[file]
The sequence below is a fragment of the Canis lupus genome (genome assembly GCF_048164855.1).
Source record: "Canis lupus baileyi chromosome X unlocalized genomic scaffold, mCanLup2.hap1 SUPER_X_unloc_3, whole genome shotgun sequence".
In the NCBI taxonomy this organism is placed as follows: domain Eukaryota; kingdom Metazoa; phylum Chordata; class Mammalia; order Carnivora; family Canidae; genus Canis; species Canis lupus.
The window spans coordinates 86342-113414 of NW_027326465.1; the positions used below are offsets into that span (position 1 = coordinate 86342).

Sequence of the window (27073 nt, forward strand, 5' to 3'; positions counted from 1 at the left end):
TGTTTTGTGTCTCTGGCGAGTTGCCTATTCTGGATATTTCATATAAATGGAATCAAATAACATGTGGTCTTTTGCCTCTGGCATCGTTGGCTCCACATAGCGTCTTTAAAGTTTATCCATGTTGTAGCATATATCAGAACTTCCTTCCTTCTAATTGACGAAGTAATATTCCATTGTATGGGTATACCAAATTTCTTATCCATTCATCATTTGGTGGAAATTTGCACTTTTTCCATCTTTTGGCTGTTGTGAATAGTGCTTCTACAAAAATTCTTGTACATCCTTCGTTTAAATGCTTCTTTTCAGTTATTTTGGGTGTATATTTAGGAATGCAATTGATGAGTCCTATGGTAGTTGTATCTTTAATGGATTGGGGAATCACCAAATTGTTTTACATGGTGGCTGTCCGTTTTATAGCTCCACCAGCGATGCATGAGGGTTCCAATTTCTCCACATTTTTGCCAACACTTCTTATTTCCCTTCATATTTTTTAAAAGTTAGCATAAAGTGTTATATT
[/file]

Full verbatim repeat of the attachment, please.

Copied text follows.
The sequence below is a fragment of the Canis lupus genome (genome assembly GCF_048164855.1).
Source record: "Canis lupus baileyi chromosome X unlocalized genomic scaffold, mCanLup2.hap1 SUPER_X_unloc_3, whole genome shotgun sequence".
In the NCBI taxonomy this organism is placed as follows: domain Eukaryota; kingdom Metazoa; phylum Chordata; class Mammalia; order Carnivora; family Canidae; genus Canis; species Canis lupus.
The window spans coordinates 86342-113414 of NW_027326465.1; the positions used below are offsets into that span (position 1 = coordinate 86342).

Sequence of the window (27073 nt, forward strand, 5' to 3'; positions counted from 1 at the left end):
TGTTTTGTGTCTCTGGCGAGTTGCCTATTCTGGATATTTCATATAAATGGAATCAAATAACATGTGGTCTTTTGCCTCTGGCATCGTTGGCTCCACATAGCGTCTTTAAAGTTTATCCATGTTGTAGCATATATCAGAACTTCCTTCCTTCTAATTGACGAAGTAATATTCCATTGTATGGGTATACCAAATTTCTTATCCATTCATCATTTGGTGGAAATTTGCACTTTTTCCATCTTTTGGCTGTTGTGAATAGTGCTTCTACAAAAATTCTTGTACATCCTTCGTTTAAATGCTTCTTTTCAGTTATTTTGGGTGTATATTTAGGAATGCAATTGATGAGTCCTATGGTAGTTGTATCTTTAATGGATTGGGGAATCACCAAATTGTTTTACATGGTGGCTGTCCGTTTTATAGCTCCACCAGCGATGCATGAGGGTTCCAATTTCTCCACATTTTTGCCAACACTTCTTATTTCCCTTCATATTTTTTAAAAGTTAGCATAAAGTGTTATATT